Authors: Nita Prose
I’m sitting at the coffee shop directly across from the hotel. I’m right by the window, so I have a perfect view of the entrance to the Regency Grand. The light is fading. Sharp shadows fall upon the entrance, turning the scarlet staircase a different shade, closer to the color of dried blood. It won’t be too long before the wrought iron gaslights will flicker on and their flames will glow richly as dusk gives way to dark.
I have a metal teapot in front of me, the kind that dribbles and never pours cleanly, and a thick mug. I prefer Gran’s porcelain to this, but beggars can’t be choosers. I also splurged on a freshly baked raisin-bran muffin, which I’ve divided into four pieces, but I’m too nervous to eat it right now.
A few minutes ago, Mr. Preston emerged from the revolving doors and resumed his position at the doorman’s podium. He made a call. It was very quick, very quick indeed. I can see him look up and across the street at this very window. He probably can’t see me in the fading light, but he knows I’m here. And I know he’s there. Which is a comfort.
My phone buzzes. It’s a text from Charlotte. A thumbs-up emoji, which we agreed beforehand would be our sign for “Everything is going according to plan.”
Another text arrives from her:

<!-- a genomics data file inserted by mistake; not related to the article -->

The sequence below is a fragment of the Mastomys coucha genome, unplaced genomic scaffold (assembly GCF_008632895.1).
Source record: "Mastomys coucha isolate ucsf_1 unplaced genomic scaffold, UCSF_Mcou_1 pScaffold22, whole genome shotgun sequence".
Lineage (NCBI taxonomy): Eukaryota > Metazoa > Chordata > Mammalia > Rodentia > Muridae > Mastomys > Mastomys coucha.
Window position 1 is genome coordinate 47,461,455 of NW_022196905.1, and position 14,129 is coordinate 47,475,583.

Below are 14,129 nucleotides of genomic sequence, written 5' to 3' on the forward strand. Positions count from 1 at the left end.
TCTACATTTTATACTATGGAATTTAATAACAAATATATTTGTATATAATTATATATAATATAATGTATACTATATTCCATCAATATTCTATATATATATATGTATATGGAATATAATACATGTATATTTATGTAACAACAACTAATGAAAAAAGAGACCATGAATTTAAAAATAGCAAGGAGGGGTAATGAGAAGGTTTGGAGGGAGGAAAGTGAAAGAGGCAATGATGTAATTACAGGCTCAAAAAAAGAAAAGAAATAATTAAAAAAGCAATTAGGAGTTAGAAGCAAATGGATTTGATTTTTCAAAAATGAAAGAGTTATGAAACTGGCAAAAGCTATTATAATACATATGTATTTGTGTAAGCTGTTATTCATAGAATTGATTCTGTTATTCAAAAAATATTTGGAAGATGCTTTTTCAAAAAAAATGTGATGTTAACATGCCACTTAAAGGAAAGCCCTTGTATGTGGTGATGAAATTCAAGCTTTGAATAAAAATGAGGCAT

Wait where you are.
I send her a thumbs-up emoji back even though I am not feeling thumbs-up at all. I am decidedly thumbs-down and won’t feel thumbs-up until I see some movement on those steps, until I see signs—any signs beyond an emoji—that the plan is actually working. And so far, nothing.
I wrap my anxious hands around my mug, even though it’s tepid now and not much comfort. I have a good view of the TV screen to the right of my table. There’s no sound, but it’s tuned as it always is to the twenty-four-hour news channel. A young police officer I recognize as Detective Stark’s colleague is about to speak at the press conference. He’s reading from the papers in front of him. The captions are scrolling:
…that an arrest has been made in connection to what police have now confirmed is the murder of Mr. Charles Black, on Monday at the Regency Grand Hotel. Photographed here is the accused, Molly Gray, hotel room maid at the Regency Grand. She is under arrest for first-degree murder, possession of a firearm, and drug charges.
I take a sip of tea and nearly choke when I see my face appear on the screen. It’s a photograph that was taken when I was hired, for my HR file. I didn’t smile for the picture, but at least I look professional. I’m wearing my uniform. It’s clean, freshly pressed. The captions continue to scroll: